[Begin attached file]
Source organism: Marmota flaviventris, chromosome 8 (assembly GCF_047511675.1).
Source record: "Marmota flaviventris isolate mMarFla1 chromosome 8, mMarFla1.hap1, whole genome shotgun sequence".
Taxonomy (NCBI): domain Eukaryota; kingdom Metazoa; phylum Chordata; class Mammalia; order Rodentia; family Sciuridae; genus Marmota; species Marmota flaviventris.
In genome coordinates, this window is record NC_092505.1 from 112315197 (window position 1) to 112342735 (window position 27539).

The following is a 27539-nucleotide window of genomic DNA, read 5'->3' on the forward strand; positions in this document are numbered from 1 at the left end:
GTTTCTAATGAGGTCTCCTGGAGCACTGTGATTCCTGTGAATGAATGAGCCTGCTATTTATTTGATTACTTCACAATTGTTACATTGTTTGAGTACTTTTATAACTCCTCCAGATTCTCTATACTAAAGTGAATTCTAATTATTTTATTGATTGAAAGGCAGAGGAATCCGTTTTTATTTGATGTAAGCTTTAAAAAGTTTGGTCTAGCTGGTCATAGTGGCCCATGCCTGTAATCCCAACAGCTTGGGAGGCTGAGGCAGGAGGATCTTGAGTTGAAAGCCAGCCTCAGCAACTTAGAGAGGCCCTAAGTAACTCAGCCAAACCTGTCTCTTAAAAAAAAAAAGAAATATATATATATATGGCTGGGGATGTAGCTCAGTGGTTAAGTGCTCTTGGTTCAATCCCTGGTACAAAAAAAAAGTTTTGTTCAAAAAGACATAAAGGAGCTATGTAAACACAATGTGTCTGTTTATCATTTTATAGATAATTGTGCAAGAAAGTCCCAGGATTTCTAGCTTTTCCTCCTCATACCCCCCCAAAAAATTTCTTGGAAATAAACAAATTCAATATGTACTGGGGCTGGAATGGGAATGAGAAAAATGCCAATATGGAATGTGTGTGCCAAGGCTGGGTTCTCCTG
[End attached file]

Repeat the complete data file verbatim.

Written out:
Source organism: Marmota flaviventris, chromosome 8 (assembly GCF_047511675.1).
Source record: "Marmota flaviventris isolate mMarFla1 chromosome 8, mMarFla1.hap1, whole genome shotgun sequence".
Taxonomy (NCBI): domain Eukaryota; kingdom Metazoa; phylum Chordata; class Mammalia; order Rodentia; family Sciuridae; genus Marmota; species Marmota flaviventris.
In genome coordinates, this window is record NC_092505.1 from 112315197 (window position 1) to 112342735 (window position 27539).

The following is a 27539-nucleotide window of genomic DNA, read 5'->3' on the forward strand; positions in this document are numbered from 1 at the left end:
GTTTCTAATGAGGTCTCCTGGAGCACTGTGATTCCTGTGAATGAATGAGCCTGCTATTTATTTGATTACTTCACAATTGTTACATTGTTTGAGTACTTTTATAACTCCTCCAGATTCTCTATACTAAAGTGAATTCTAATTATTTTATTGATTGAAAGGCAGAGGAATCCGTTTTTATTTGATGTAAGCTTTAAAAAGTTTGGTCTAGCTGGTCATAGTGGCCCATGCCTGTAATCCCAACAGCTTGGGAGGCTGAGGCAGGAGGATCTTGAGTTGAAAGCCAGCCTCAGCAACTTAGAGAGGCCCTAAGTAACTCAGCCAAACCTGTCTCTTAAAAAAAAAAAGAAATATATATATATATGGCTGGGGATGTAGCTCAGTGGTTAAGTGCTCTTGGTTCAATCCCTGGTACAAAAAAAAAGTTTTGTTCAAAAAGACATAAAGGAGCTATGTAAACACAATGTGTCTGTTTATCATTTTATAGATAATTGTGCAAGAAAGTCCCAGGATTTCTAGCTTTTCCTCCTCATACCCCCCCAAAAAATTTCTTGGAAATAAACAAATTCAATATGTACTGGGGCTGGAATGGGAATGAGAAAAATGCCAATATGGAATGTGTGTGCCAAGGCTGGGTTCTCCTG